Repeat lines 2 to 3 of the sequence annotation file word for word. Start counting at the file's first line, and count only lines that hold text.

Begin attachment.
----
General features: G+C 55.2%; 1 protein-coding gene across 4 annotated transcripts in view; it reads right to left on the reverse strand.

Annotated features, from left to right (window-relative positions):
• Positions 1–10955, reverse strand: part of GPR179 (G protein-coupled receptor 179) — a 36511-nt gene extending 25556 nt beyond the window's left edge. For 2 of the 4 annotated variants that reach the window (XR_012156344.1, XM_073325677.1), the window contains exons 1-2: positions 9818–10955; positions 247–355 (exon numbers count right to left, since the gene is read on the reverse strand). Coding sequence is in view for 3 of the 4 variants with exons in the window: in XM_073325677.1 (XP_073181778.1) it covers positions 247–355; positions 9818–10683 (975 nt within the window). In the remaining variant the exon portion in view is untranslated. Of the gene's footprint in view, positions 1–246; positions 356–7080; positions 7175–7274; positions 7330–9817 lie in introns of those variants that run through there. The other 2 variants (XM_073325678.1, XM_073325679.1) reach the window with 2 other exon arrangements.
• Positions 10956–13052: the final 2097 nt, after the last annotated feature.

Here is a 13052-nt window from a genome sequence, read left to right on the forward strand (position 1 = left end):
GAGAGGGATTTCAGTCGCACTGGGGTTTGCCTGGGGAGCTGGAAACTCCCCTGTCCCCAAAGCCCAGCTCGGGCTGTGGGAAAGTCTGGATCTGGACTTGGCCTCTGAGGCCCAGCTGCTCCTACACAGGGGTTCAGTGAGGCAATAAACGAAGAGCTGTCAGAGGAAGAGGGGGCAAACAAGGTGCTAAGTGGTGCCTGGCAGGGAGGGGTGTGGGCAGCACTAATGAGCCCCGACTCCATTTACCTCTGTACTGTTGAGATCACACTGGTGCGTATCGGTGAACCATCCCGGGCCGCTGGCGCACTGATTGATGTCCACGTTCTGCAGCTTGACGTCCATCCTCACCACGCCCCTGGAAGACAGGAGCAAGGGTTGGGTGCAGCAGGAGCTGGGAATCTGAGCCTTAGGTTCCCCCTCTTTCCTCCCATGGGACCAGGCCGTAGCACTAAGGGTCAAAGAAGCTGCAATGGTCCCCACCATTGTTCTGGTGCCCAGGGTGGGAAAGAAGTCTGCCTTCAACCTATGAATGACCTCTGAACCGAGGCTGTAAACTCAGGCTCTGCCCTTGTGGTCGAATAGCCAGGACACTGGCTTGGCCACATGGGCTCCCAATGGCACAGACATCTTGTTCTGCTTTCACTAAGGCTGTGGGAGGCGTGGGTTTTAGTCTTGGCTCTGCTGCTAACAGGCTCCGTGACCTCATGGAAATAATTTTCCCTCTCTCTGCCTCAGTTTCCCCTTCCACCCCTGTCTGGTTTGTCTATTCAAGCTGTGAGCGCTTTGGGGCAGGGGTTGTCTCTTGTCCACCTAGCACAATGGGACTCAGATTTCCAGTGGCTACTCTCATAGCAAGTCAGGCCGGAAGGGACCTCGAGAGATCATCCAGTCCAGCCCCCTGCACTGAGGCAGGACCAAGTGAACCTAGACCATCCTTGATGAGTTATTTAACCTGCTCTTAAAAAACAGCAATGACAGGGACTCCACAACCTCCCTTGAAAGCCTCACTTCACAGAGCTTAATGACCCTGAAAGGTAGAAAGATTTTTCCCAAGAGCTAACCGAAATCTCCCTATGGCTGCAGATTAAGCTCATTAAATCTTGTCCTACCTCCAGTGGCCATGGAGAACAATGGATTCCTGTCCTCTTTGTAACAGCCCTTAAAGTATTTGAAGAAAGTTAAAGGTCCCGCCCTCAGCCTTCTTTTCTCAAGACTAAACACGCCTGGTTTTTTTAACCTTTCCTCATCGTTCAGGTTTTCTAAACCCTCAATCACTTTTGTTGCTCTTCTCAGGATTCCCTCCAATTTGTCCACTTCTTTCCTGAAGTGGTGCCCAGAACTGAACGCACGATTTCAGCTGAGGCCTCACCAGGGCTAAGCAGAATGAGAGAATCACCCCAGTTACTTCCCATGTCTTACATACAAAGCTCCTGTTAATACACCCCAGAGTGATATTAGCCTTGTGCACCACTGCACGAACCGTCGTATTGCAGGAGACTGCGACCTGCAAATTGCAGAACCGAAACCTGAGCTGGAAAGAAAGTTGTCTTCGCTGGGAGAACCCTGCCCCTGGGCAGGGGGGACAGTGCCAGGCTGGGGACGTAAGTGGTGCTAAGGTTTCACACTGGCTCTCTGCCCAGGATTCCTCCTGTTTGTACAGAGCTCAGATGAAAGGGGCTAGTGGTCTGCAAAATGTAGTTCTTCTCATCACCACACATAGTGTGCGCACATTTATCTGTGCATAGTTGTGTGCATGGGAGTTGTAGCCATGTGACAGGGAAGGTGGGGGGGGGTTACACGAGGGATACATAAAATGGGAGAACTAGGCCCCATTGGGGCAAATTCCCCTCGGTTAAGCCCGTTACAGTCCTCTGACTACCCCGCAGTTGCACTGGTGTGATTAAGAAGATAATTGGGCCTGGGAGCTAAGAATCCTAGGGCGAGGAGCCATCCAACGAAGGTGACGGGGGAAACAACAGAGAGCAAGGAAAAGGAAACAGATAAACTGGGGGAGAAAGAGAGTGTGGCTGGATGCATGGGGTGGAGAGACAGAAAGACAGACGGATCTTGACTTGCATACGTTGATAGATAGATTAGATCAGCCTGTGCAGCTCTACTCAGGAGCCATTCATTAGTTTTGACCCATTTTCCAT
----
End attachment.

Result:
Annotated features, from left to right (window-relative positions):
• Positions 1–10955, reverse strand: part of GPR179 (G protein-coupled receptor 179) — a 36511-nt gene extending 25556 nt beyond the window's left edge. For 2 of the 4 annotated variants that reach the window (XR_012156344.1, XM_073325677.1), the window contains exons 1-2: positions 9818–10955; positions 247–355 (exon numbers count right to left, since the gene is read on the reverse strand). Coding sequence is in view for 3 of the 4 variants with exons in the window: in XM_073325677.1 (XP_073181778.1) it covers positions 247–355; positions 9818–10683 (975 nt within the window). In the remaining variant the exon portion in view is untranslated. Of the gene's footprint in view, positions 1–246; positions 356–7080; positions 7175–7274; positions 7330–9817 lie in introns of those variants that run through there. The other 2 variants (XM_073325678.1, XM_073325679.1) reach the window with 2 other exon arrangements.